Death and Dying

Photo of skeletal remains from the Battle of Gaines’ Mill awaiting burial.

The somber aftermath of Civil War battles introduced Americans to death on an unprecedented scale. Neither individuals, nor institutions, nor governments were prepared to deal with such devastating loss of human life, for never before or since have we killed so many of our own.

The Civil War revolutionized the American military's approach to caring for the dead, leading to our modern culture of reverence for military death, including the National Cemetery system.

Showing results 6-10 of 14

  • Richmond National Battlefield Park

    Chimborazo Hospital

    Photo of a model of the Chimborazo Hospital

    From 1861 to 1865 the surgeons and nurses of Chimborazo Hospital in the Confederate Capitol of Richmond, Virginia waged their own war against disease and infection while they cared for over 75,000 men. Read more

  • Gettysburg National Military Park

    Civilians at Gettysburg

    The David Wills home, where Abraham Lincoln spent the night prior to delivering the Gettysburg Address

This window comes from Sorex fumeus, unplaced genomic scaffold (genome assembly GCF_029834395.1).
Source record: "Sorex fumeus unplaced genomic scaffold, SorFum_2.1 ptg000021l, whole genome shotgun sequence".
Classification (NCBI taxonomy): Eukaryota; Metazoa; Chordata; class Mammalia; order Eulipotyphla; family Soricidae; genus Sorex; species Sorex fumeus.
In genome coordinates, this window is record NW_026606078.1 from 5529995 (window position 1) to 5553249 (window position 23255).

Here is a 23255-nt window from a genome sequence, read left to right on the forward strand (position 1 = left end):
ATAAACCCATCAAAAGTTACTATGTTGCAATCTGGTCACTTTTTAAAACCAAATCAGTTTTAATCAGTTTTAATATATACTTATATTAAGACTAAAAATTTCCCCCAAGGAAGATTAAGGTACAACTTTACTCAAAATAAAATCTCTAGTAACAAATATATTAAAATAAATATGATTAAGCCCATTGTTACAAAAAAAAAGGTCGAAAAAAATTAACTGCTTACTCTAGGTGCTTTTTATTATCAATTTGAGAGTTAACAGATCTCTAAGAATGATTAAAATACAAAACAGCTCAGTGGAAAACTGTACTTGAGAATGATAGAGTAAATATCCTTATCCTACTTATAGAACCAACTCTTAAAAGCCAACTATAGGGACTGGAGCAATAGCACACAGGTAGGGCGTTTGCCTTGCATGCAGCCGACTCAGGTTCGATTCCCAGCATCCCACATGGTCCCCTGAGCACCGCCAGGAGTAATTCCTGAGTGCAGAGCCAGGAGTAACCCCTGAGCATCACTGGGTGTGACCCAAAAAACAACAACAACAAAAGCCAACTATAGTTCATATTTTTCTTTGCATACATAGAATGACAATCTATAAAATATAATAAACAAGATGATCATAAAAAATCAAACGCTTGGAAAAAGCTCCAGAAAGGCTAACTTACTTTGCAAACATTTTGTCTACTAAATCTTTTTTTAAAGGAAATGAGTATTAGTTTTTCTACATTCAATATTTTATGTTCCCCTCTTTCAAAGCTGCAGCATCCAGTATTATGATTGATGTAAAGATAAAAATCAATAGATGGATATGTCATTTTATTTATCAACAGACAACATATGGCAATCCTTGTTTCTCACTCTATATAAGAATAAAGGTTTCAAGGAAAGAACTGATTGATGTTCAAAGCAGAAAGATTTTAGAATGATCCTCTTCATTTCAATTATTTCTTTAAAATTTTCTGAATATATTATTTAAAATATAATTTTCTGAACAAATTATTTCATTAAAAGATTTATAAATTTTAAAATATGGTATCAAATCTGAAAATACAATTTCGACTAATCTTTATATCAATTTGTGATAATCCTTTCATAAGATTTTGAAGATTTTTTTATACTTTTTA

In 1863, invading Confederates occupied Gettysburg, Pennsylvania before and during the Battle of Gettysburg. A few citizens of the town joined the fight, while others fled. As the battle intensified, many found themselves tending the wounded and dying. Many first-person accounts of this harrowing experience survive. Read more

  • Photo of freshly buried marked and unmarked graves near Petersburg, Va.

    The somber aftermath of Civil War battles introduced Americans--North and South--to death on an unprecedented scale and of an unnatural kind, often ending in an unmarked grave far from home. Neither individuals, nor institutions, nor governments were prepared to deal with death on such a massive scale, for never before or since have we killed so many of our own. The Civil War revolutionized the American military's approach to caring for the dead, leading to our modern culture of reverence for military death. Read more

  • Manassas National Battlefield Park

    From The Front Lines to the Hospital

    Print of a field hospital

    For the wounded near the front, their first recourse for care lay at the numerous aid stations scattered across the battlefield. Farmhouses, barns, and outbuildings provided places for the wounded to be gathered until they could be sent to the main hospital in the rear. Read more

  • Wilson's Creek National Battlefield

    Military Medicine at Wilson's Creek

    Modern photo of Civil War surgeon's amputation kit

    Elongated bullets, lack of equipment, unsterilized instruments, and live gun fire were just some of the issues hindering medical efforts for Civil War field hospitals and surgeons. Many soldiers were wounded in the Civil War but even more perished from disease. Learn about the medicine and medical professionals who served on the front lines. Read more

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Tags: Civil War, Death